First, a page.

Monday, August 21, 2017




D. R. Khashaba

[Note: I assume that the reader of this paper will have been well acquainted with the Symposium of Plato, else I would have had to make it much longer by giving much incidental and background material.]

Lately I upset some of my best friends by writing a paper titled “Plato’s Greatest Hoax”. I wonder how anyone who knew my writings could think I meant to denigrate Plato when I designate my philosophy as a version of Platonism. I am now venturing to stir another hornets’ nest. What for? Certainly not to censure Plato but to highlight what is most profound and most valuable in Plato, to separate the tinsel from the gold.

First, to avoid unnecessary confusion or misunderstanding let us be clear about what is meant by ‘argument’ here, for ‘argument’ is a flabby word that houses a wide range of connotations. In a wider loose sense any exposition of thought is commonly referred to as an argument. In a narrower strict sense an argument is meant to establish or demonstrate the truth of a certain conclusion. It is this narrower meaning with which we are concerned in this paper.

Since Plato tells us plainly that no serious thinker will leave his best thought in a written text (Phaedrus, 275c); since he tells us in the Republic (533c) that the grounds of all philosophical positions must be destroyed by dialectic; since he gives us in the Parmenides a practical demonstration of this dialectic demolition of foundations — what are we to make of all the arguments and proofs in the dialogues? Not to mention that our erudite scholars have not been slow to shred to tatters the best of Plato’s theoretical arguments.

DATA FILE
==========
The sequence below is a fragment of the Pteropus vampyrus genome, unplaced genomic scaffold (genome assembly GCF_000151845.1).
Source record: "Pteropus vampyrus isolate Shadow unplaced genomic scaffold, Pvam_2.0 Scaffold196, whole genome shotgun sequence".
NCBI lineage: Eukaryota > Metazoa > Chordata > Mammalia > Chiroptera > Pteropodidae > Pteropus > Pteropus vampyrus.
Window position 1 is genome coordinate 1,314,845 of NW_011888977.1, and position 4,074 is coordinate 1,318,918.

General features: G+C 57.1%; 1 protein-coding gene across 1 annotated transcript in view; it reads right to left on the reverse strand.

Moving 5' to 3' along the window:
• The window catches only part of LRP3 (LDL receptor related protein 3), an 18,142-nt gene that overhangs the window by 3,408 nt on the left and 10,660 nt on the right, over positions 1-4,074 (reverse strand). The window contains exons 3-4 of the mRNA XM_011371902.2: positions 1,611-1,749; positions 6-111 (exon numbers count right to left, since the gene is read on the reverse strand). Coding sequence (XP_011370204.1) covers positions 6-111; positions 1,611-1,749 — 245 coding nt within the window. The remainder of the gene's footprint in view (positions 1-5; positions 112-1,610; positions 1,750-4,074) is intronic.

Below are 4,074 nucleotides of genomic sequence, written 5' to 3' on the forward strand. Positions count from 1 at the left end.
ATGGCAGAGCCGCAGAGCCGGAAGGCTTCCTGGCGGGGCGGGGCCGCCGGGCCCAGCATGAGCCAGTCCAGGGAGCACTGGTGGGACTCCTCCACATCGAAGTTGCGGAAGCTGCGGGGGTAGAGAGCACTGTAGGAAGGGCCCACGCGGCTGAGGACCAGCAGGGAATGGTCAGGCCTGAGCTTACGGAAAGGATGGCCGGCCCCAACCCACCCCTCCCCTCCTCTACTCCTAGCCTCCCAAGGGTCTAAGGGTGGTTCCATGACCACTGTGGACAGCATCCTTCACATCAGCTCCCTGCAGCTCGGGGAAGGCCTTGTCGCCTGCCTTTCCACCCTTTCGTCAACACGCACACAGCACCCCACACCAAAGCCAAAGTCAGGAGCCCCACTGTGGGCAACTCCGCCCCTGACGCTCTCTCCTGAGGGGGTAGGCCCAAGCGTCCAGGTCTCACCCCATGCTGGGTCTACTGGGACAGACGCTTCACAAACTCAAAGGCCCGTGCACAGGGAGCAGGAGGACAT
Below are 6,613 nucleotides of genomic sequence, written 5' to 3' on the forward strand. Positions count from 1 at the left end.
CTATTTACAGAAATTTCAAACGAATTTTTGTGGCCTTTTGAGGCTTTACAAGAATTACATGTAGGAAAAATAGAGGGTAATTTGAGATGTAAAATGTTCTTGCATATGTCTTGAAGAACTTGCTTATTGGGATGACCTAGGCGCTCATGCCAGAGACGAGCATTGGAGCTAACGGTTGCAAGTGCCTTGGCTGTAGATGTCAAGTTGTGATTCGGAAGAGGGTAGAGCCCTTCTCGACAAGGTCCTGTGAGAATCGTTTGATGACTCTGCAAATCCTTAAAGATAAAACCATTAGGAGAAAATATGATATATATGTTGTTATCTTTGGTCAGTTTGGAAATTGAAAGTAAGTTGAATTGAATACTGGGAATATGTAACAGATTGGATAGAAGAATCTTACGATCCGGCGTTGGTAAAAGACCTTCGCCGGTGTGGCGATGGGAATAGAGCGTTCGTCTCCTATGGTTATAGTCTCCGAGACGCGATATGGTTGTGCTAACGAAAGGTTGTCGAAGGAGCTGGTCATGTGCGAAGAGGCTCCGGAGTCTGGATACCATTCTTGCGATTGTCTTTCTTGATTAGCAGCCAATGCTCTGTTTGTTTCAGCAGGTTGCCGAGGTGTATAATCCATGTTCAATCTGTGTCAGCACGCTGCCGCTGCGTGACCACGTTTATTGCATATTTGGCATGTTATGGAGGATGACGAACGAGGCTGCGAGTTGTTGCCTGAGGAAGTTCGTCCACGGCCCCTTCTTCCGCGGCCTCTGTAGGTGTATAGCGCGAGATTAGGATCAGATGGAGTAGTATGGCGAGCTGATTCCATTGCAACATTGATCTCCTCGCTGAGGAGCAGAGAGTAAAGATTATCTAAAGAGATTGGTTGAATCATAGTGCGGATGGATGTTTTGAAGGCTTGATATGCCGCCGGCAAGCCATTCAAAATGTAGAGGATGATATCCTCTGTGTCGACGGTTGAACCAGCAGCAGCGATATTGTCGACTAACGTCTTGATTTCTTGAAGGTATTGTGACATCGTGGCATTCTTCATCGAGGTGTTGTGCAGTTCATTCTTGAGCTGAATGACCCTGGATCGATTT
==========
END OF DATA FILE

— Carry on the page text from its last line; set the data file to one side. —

Often in the dialogues an argument is simply a move in the dramatic action. Sometimes in the elenctic discourses the argument seems to lead to a definite conclusion when suddenly Socrates discovers that they were on a wrong track (Charmides, Lysis). In the Protagoras Socrates argues for the identity of courage and wisdom; Protagoras finds a flaw in the argument and Socrates simply drops it (350c). In short, the argument (in the narrower sense) in a Platonic dialogue is regularly a ploy in the drama and is never meant for itself.

I have said this before but it bears repetition: An original thinker never arrives at his profoundest insights by a process of logical reasoning. (See Plato’s Universe of Discourse, 2015.) A philosopher may find in logical reasoning a helpful tool for the exposition and elucidation of her or his thought but to begin with sheer reasoning with the intention of reaching a meaningful conclusion is to put the cart before the horse and has been the source of all the falsehoods and absurdities of theology and vacuous ‘metaphysical systems’ I have been saying this repeatedly: in this paper I will illustrate it by instances from the speech of Socrates in the Symposium (198-212) where we find the husk of logical argument and the grain of philosophical insight side by side, in close proximity but unmixed. .

Socrates begins by protesting that he cannot speak in the manner of the speakers who preceded him, who thought they had to heap praises on Eros regardless of the truth. Socrates said he would only speak the truth (198d). We will see what kind of truth that turns out to be, revealing to us the chasm separating philosophical truth from the truth of science and commonsense.